Sarah Lynne Bowman

Sarah Lynne Bowman, Ph.D. is a scholar, game designer, and event organizer. She is a Senior Lecturer for the Department of Game Design at Uppsala University Campus Gotland and the Coordinator for Peace & Conflict Studies at Austin Community College. McFarland Press published her dissertation as The Functions of Role-playing Games: How Participants Create Community, Solve Problems, and Explore Identity (2010). Bowman has edited for The Wyrd Con Companion Book (2012-2015), the International Journal of Role-playing (2016-), and Nordiclarp.org (2015-). She helped organize the Living Games Conference (2014, 2016, 2018) and Role-playing and Simulation in Education Conference (2016, 2018).

Liminal Intimacy: Role-playing Games as Catalysts for Interpersonal Growth and Relating

FROG 2021 – Talk

Co-Authors:
Kjell Hedgard Hugaas (Department of Game Design, Uppsala University)
Josephine Baird (Department of Game Design, Uppsala University)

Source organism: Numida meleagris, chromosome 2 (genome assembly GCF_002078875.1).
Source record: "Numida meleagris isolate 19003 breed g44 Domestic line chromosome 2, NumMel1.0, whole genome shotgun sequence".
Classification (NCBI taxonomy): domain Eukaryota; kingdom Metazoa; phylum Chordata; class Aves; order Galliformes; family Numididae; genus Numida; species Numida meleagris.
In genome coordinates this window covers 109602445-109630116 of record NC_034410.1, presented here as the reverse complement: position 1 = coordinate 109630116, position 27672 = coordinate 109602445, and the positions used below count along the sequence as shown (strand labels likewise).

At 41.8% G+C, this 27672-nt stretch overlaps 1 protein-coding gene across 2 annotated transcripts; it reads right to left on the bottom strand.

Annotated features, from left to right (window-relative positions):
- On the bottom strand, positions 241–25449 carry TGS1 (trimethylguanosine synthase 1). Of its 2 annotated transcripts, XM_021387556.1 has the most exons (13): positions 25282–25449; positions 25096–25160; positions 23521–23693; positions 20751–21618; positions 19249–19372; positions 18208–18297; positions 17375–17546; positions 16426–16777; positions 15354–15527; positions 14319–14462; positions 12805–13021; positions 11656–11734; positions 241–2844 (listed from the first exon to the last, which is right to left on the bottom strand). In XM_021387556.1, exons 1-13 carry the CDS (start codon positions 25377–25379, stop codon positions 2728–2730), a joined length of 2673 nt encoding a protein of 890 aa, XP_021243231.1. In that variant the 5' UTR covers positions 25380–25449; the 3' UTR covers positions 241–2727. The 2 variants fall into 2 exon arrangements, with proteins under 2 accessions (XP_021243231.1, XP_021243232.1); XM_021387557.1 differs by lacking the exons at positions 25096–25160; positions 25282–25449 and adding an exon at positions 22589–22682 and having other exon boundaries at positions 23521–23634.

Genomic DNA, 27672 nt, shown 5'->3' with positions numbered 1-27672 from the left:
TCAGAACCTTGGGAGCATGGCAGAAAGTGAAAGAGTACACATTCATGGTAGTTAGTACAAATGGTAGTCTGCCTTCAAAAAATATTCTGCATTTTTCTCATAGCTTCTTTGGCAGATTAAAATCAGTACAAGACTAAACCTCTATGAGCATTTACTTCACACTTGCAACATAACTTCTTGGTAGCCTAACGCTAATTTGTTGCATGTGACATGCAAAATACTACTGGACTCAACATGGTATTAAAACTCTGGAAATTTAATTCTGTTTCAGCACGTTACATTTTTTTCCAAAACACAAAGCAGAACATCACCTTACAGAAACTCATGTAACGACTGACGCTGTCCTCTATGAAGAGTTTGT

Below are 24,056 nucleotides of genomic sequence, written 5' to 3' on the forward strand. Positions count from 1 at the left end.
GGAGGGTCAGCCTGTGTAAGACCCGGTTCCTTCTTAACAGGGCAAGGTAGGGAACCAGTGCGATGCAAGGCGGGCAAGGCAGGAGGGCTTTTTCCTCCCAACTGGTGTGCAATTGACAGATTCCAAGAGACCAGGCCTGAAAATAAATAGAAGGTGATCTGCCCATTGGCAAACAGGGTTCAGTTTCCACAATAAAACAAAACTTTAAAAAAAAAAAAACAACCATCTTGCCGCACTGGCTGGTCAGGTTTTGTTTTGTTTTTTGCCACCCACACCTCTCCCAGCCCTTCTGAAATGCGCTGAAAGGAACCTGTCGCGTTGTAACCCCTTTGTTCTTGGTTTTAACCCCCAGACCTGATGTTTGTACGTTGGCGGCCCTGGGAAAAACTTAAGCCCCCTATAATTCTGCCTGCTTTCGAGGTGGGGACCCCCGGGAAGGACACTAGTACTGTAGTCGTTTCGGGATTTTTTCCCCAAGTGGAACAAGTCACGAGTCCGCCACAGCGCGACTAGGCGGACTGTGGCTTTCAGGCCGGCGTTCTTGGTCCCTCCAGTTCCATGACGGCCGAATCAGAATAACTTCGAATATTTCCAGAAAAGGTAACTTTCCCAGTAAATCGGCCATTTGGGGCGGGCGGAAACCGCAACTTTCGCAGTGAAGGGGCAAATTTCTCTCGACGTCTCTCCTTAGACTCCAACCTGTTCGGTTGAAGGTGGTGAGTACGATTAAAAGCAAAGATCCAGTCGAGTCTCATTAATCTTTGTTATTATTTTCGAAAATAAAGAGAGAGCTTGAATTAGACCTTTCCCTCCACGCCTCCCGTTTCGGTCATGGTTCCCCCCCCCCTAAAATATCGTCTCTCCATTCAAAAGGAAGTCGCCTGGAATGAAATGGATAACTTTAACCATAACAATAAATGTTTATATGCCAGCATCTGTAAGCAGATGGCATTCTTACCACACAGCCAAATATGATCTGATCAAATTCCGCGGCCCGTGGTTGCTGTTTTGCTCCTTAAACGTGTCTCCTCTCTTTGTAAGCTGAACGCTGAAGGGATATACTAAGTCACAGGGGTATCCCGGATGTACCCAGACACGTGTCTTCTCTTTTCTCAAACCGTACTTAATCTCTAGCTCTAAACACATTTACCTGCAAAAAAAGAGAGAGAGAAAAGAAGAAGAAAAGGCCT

One of the most powerful aspects of role-playing games is the ability to slip out of established social frames (Goffman 1986; Fine 1983) and explore identity, whether digital (Bessière, Seay, and Kiesler, 2007; Bowman and Shrier 2018) or analog (Pohjola 2004; Bowman 2010). When a role-playing group supports meaningful self-discovery, it can become a space for magic: a transformational container within which players feel safe to explore new aspects of their consciousness within a liminal space (Bowman and Hugaas 2021). If the group is supportive off-game, that player can feel validated in portraying a new social identity in daily life (Stets and Serpe, 2013), as well as shaping a more empowering narrative of their life story (McAdams, 2011). Furthermore, role-playing games open up new relationship frames related to these identities and the fictions surrounding them. Previous work has addressed the ways in which players may experience such dynamics as erotic (Brown and Stenros 2018), confusing (Waern 2010), or potentially detrimental to existing relationships as a result of bleed (Bowman 2013; Harder 2018). Role-playing is an inherently co-creative activity, where new modes of reality and, thus, relating are experienced, even if these dynamics are fictional. However, we posit that within those fictional dynamics, players can experience sometimes unprecedented intimacy, vulnerability, and connection, which can fundamentally shake not only their self-concepts, but also their understanding of relationships. Integrating principles from transactional analysis (Berne 1996), attachment theory (Levin and Heller, 2011), and other psychotherapeutic concepts, as well as practices in relationship design (Michaels andJohnson, 2015) and authentic relating games (see Authentic Revolution, 2021; Games for Humanity, 2021), this article will explore intimacy within these environments. Role-playing games can hold space for players to catalyze new relationships, practice interpersonal skills such as flirting and sharing, and experience the magic of limerence and integration through connection (Siegel 2010). Furthermore, these containers can help players transform their understanding of intimacy in daily life, whether with specific people or with their own sexual and/or romantic identities. To best harness this potency, this article will conclude with recommendations for exploring intimacy with an emphasis on safety, consent, calibration, transparency, and trust.


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